If you really are a 'high level pianist' and have an 'extensive' background in music theory, the guitar will seem quite EASY to you. That's what it was for me. What I mean is that you think it's more difficult than it really is (for a classical pianist). I started as an electric guitarist, then after years I started practicing classical piano and completely neglected the guitar. When I returned to guitar, I made huge leaps easily, in a very short time. In less than 3 years I had mastered BOTH electric guitar in my chosen styles, as well as classical guitar. However, let's remember that I did NOT start on guitar as a beginner guitarist, so in your case it will take longer.
The guitar seems hard to you now, principally because the fretboard, as oppose as the piano's keyboard , is counterintuitive.
Obviously, it won't be TOO easy, but certainly easy enough, if you know exactly what to do and how to do it. Obviously it is impossible to explain these things here; it would be like trying to describe how to master tae kwon do by writing a couple of paragraphs about it.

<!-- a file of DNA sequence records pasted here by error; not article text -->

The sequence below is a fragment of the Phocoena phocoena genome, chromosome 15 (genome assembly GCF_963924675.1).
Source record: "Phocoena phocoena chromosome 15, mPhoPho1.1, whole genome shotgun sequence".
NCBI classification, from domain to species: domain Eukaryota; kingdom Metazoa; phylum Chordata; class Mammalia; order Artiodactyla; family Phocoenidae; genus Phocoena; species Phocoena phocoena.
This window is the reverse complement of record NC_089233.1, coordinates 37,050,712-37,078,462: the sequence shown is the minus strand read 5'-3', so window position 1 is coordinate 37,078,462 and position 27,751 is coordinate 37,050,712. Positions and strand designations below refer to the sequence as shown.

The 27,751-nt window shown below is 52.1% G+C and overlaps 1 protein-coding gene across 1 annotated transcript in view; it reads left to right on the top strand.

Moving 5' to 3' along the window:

As for your question about improvisation (if it's 'noodling', it's mediocre improvisation, in my opinion just a waste of time), look no further than Frank Gambale's book called 'Improvisation Made Easier'. It's not an 'easy' book but it's easy enough.
Why do I say it's easy for a classical pianist, to be a modern guitarist? Here's an example: an high level pianist can learn to play Bach fugues at the piano. An high level modern guitarist, can, say, improvise good solos over a backing track. Or writing songs and pieces. All good stuff, but learning to play Bach fugues at the piano is another level entirely. If learning to play like George Benson is difficult, then learning to play Bach fugues at the piano is insane. This is also true of piano music such as that by Chopin or Liszt, as you know.
What I am really saying is: you seem to be a bit intimidated by the guitar, but I assure you that there's no reasons to. If you follow a good and effective method you should be able to master it in less than 2 years. And I mean master it. Obviously I can't explain the process here in a page, and if anyone can, then that's no method. In general, my advice would be asking: 'did you teach yourself classical piano?' The probably answer is 'no'. Then I would say: 'Then don't teach yourself the guitar either'. The moral of the story is that too many people are confident that they can 'teach themselves', but even in the best of cases, it's going to take 7 times longer. Some geniuses of the guitar, like Joe Pass or Allan Holdsworth, taught themselves. But for the rest of us, who are no geniuses, teaching oneself is a waste of time, even in the best of cases. In other words, find some good teachers and learn the thing fast. It's really simple. That's what I would do. No reason wasting time, life is short, and we all get older far faster than we will notice. Good luck.